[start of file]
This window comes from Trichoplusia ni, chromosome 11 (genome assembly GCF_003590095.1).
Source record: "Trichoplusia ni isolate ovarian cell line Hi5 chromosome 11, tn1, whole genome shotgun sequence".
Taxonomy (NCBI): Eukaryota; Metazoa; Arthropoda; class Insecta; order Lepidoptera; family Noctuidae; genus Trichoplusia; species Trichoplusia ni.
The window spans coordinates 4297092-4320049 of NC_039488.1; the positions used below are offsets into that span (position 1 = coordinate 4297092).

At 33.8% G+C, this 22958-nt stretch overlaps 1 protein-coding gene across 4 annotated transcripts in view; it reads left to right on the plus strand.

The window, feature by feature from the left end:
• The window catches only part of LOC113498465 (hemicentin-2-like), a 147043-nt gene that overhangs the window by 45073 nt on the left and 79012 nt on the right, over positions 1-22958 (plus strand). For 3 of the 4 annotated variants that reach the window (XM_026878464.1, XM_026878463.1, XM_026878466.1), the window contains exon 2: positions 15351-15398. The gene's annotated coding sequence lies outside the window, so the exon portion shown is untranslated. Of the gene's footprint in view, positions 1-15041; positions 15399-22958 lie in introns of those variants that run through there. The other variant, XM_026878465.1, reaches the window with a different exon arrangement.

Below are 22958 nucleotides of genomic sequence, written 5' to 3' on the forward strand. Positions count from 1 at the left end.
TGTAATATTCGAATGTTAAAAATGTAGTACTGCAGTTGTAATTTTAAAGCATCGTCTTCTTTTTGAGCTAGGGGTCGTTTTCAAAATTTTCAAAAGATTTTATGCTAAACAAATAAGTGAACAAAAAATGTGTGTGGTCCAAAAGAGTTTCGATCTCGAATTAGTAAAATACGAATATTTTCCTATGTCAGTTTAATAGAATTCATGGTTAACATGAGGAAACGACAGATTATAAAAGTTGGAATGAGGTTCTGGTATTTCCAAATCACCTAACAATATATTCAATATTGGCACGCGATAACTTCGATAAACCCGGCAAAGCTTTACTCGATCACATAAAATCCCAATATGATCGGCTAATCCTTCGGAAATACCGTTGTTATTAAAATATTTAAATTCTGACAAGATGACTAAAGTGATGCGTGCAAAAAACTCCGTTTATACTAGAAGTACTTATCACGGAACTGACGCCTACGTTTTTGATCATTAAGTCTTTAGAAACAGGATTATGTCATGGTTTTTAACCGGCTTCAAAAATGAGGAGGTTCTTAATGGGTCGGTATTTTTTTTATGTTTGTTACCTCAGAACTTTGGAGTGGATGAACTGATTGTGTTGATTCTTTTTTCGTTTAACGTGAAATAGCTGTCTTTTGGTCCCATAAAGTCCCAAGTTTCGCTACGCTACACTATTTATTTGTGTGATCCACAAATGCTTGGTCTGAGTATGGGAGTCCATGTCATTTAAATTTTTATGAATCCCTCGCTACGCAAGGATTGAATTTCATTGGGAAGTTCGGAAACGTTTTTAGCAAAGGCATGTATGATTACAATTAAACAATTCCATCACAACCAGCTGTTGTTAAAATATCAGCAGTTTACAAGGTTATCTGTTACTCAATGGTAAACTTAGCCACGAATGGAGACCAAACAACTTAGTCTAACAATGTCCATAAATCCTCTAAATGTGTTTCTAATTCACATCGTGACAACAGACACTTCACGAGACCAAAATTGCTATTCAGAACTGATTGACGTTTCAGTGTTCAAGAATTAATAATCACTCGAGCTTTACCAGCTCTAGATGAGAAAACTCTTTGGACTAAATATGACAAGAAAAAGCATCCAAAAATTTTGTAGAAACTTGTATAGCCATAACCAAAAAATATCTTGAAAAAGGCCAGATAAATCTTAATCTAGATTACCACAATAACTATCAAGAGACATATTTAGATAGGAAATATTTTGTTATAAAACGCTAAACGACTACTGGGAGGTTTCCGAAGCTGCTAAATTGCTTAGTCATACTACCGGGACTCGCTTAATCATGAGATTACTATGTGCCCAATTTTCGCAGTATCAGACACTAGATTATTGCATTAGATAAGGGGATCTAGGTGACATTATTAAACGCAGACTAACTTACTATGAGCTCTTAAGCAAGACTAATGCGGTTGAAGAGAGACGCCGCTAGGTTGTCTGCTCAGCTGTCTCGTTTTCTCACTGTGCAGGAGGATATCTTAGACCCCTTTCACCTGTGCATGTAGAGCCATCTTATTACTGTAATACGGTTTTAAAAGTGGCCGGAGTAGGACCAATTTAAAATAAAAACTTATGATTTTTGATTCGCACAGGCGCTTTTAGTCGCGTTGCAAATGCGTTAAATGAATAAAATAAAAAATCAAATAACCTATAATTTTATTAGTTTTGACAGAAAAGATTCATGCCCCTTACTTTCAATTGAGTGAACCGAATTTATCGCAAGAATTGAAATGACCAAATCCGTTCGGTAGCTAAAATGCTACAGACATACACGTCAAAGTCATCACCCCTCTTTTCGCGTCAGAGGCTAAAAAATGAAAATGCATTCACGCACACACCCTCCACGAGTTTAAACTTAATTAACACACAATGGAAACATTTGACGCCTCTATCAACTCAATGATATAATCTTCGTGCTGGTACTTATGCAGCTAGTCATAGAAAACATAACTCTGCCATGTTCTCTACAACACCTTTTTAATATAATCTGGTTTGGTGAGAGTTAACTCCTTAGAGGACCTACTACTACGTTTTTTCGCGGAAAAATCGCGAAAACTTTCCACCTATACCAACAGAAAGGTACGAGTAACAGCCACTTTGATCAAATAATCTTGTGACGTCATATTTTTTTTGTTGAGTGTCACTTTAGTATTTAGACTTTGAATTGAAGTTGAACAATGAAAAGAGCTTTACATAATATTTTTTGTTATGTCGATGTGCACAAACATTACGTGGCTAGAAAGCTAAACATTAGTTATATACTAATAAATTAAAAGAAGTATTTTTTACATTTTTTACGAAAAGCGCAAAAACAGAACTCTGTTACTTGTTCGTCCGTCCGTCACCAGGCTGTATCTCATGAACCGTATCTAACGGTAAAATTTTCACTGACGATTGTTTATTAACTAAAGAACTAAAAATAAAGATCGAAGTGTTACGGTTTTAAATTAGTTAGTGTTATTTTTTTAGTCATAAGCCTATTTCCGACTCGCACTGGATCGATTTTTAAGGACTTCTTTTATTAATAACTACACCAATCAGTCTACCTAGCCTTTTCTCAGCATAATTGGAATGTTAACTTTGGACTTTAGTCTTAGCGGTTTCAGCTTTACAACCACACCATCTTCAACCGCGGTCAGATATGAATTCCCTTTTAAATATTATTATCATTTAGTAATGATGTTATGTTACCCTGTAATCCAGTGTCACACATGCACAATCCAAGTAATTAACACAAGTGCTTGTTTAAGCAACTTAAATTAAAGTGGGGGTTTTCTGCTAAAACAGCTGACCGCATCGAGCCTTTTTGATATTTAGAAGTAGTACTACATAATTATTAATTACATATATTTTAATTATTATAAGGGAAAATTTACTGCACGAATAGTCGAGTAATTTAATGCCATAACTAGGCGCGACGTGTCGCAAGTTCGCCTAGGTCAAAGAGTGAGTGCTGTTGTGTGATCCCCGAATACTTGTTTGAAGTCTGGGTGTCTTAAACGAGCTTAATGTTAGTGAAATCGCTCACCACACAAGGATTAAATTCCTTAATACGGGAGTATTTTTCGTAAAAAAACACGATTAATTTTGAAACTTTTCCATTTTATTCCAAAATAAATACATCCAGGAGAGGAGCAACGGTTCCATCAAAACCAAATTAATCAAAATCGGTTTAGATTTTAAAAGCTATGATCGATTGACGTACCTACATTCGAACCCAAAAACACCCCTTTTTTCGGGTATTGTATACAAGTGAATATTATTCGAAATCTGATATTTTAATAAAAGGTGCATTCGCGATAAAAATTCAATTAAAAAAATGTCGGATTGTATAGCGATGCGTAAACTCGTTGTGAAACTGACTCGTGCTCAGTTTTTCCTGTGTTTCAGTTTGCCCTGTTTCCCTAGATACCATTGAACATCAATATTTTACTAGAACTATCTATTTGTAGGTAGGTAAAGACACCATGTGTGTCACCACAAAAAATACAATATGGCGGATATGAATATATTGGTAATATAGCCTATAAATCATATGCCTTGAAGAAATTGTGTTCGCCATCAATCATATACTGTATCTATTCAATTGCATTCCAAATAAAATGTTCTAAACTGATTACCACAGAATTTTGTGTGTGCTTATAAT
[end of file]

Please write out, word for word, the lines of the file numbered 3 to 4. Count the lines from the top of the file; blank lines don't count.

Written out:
Taxonomy (NCBI): Eukaryota; Metazoa; Arthropoda; class Insecta; order Lepidoptera; family Noctuidae; genus Trichoplusia; species Trichoplusia ni.
The window spans coordinates 4297092-4320049 of NC_039488.1; the positions used below are offsets into that span (position 1 = coordinate 4297092).